More than a year after Blake Farenthold was blasted by Republicans and Democrats alike for using taxpayer money to settle a sexual harassment claim, a new bill would mandate that members of Congress be personally liable to pay for such claims.
After months of stalled negotiations on how to reform the process for sexual harassment claims in Congress, both the House of Representatives and the Senate agreed on a compromised version of a bill Thursday. The legislation is now headed to President Donald Trump’s desk, where he will decide whether to sign the legislation.
The bill addresses a number of concerns highlighted about the process through which congressional employees can report discriminatory or inappropriate behavior, but one piece in particular has been tied directly to Farenthold, who previously represented District 27, which includes Victoria.
The bill would hold members of Congress liable to repay any awards and settlements stemming from acts of harassment or retaliation that they committed, according to a summary of the bill. Farenthold resolved a sexual harassment complaint from a staffer by paying an $84,000 settlement that was funded by taxpayers.
“I think that his settlement was by far the most public,” said Kristin Nicholson, who has advocated for reform on Capitol Hill. “That was the piece that a lot of the public seized on as kind of an egregious example.”
Nicholson worked for years as a staffer on the Hill and now runs the Government Affairs Institute at Georgetown University. She co-founded the group Congress Too to advocate for reform after scores of employees began coming forward with stories of harassment, discrimination and other unwanted or inappropriate behavior in congressional offices amid the broader #MeToo movement.
Farenthold, a Corpus Christi Republican elected to office in 2010, was accused by his former communication director, Lauren Greene, of a range of misconduct and harassment. Greene sued after she was fired from her position. Among other things, Farenthold is alleged to have told another staffer that he had “sexual fantasies” and “wet dreams” about her. Greene’s lawsuit alleged that Farenthold told the same staffer that Greene “could show her nipples whenever she wanted to.” Farenthold has denied making these statements.
Farenthold settled the claims with an $84,000 payment financed by taxpayers.
“The accountability to the taxpayer is always a big motivator in terms of addressing these issues,” Nicholson said. “I think everybody was just kind of aghast that their hard-earned tax dollars could be used for something like this.”
Neither Farenthold nor his lawyer responded to a request for comment from the Advocate on Monday.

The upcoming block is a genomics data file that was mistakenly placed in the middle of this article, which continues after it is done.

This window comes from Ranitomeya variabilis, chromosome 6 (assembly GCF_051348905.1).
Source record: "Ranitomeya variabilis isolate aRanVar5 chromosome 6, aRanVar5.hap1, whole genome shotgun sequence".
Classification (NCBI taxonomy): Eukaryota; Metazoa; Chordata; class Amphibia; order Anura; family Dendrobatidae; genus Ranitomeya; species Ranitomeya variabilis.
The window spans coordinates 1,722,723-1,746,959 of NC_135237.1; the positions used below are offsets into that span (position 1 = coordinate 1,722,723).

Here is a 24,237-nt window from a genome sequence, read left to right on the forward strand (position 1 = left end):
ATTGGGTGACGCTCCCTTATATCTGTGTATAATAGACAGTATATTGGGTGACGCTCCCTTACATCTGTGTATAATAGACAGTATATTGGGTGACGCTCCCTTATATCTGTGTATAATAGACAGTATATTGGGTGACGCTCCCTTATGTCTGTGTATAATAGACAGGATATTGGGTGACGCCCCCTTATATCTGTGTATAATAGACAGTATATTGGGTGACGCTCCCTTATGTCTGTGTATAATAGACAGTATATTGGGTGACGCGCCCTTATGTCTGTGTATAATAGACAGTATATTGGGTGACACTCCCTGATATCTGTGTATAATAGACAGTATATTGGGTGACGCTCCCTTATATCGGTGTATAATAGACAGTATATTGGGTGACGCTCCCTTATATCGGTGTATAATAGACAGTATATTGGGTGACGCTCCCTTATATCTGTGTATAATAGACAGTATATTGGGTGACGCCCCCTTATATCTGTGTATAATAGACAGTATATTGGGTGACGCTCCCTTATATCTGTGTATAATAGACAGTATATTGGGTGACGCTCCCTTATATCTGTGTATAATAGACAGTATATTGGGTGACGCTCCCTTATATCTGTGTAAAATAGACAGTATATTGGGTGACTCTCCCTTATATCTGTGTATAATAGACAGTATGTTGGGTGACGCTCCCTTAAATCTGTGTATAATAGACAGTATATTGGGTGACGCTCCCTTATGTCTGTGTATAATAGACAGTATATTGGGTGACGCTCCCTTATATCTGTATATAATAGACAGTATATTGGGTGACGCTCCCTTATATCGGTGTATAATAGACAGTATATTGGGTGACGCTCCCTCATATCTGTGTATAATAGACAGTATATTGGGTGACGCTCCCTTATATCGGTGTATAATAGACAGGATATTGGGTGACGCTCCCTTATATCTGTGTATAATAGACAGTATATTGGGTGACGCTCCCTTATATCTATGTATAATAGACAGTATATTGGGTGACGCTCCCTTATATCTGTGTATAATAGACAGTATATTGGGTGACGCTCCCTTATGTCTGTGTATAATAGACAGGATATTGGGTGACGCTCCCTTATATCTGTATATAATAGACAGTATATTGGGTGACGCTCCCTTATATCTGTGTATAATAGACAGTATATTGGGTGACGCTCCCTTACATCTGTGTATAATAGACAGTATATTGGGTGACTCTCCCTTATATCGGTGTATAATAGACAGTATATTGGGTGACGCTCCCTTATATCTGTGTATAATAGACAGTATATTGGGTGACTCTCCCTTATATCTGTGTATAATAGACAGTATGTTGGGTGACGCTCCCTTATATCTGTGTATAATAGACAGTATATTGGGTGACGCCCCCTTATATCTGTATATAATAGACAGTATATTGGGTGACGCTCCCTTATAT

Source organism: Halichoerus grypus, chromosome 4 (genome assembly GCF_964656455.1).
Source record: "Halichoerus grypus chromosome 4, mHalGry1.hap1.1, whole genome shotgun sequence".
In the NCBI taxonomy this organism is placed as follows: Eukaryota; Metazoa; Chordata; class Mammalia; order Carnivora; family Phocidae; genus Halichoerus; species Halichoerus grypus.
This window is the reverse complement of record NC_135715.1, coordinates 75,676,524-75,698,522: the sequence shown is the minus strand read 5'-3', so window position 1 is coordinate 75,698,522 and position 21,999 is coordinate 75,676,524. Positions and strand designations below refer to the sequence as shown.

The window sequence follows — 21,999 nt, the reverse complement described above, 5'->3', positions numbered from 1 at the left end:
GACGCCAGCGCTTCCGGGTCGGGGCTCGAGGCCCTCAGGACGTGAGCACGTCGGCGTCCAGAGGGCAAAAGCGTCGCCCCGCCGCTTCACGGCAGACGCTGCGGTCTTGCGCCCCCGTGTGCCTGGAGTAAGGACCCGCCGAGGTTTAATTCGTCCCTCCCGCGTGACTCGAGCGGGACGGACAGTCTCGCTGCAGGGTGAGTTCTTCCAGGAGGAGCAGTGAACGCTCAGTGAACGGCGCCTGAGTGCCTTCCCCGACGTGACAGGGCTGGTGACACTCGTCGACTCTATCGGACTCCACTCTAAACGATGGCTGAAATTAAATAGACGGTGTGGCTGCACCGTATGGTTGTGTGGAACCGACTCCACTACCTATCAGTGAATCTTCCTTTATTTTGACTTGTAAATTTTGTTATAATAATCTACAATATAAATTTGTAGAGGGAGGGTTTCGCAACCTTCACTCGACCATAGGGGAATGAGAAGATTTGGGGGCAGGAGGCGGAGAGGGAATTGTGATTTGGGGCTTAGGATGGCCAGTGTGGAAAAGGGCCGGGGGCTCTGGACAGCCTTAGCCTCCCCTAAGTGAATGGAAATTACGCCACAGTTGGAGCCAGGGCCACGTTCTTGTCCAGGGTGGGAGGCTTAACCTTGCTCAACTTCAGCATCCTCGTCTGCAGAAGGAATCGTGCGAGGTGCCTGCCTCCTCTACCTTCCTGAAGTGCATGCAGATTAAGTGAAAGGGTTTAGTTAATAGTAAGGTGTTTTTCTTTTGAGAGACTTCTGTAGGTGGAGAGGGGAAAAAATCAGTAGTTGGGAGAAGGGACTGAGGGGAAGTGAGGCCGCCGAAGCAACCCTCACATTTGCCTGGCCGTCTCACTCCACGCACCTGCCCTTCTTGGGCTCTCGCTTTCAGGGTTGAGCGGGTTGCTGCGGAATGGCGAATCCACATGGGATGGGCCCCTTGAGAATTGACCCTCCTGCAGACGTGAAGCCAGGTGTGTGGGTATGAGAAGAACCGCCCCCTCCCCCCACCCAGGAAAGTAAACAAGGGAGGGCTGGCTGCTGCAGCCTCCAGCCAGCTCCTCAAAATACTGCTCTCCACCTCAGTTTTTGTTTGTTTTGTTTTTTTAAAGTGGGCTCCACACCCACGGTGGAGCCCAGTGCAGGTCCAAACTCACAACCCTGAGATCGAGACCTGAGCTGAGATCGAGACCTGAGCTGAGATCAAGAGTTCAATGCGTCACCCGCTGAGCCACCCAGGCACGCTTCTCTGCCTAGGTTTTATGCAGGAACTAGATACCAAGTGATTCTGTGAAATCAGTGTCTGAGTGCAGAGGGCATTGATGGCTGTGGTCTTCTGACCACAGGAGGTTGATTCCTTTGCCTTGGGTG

After resigning from Congress, Farenthold accepted a position as a lobbyist for the Calhoun Port Authority. The Victoria Advocate is currently suing the port’s board, alleging that it violated the Texas Open Meetings Act when it hired Farenthold.
Les Alderman, an attorney who represented Greene in her lawsuit, said the legislation would not go far enough to protect victims working on Capitol Hill and elsewhere in the federal government.
“This affects no real change for the vast majority of people,” Alderman said.
Alderman has advocated for changes including removing taxes on awards from harassment settlements and increasing protections for victims of discrimination in addition to harassment.
Michael Cloud, the Victoria Republican who succeeded Farenthold, has not commented directly on his predecessor's behavior while in office.
“I was happy to support strong protections for staff and making sure members of Congress are held to the highest standard; members of Congress should not be allowed to hide from accountability,” Cloud said in a statement emailed by his spokesman, Brian Cruickshanks. “We should walk in a manner worthy of our calling.”
In a follow-up email, Cruickshanks wrote: “Rep. Cloud believes taxpayers should never be on the hook in situations like these” in response to a question about whether Farenthold should repay the $84,000. Gov. Greg Abbott has previously called on Farenthold to repay the money.
Cruickshanks said the congressman was not available Monday to answer questions about the legislation.
Cloud has declined to comment on his predecessor in the past.
“I’m not going to comment on Congressman Farenthold. That’s old news. It’s been litigated over and over and over in the media,” Cloud said in July. “I will say that I’m committed to running the highest of ethics in my office, and that will be something that’s made very clear to our staff. Integrity and character are extremely important to me as an individual, and it will be important to our staff environment.”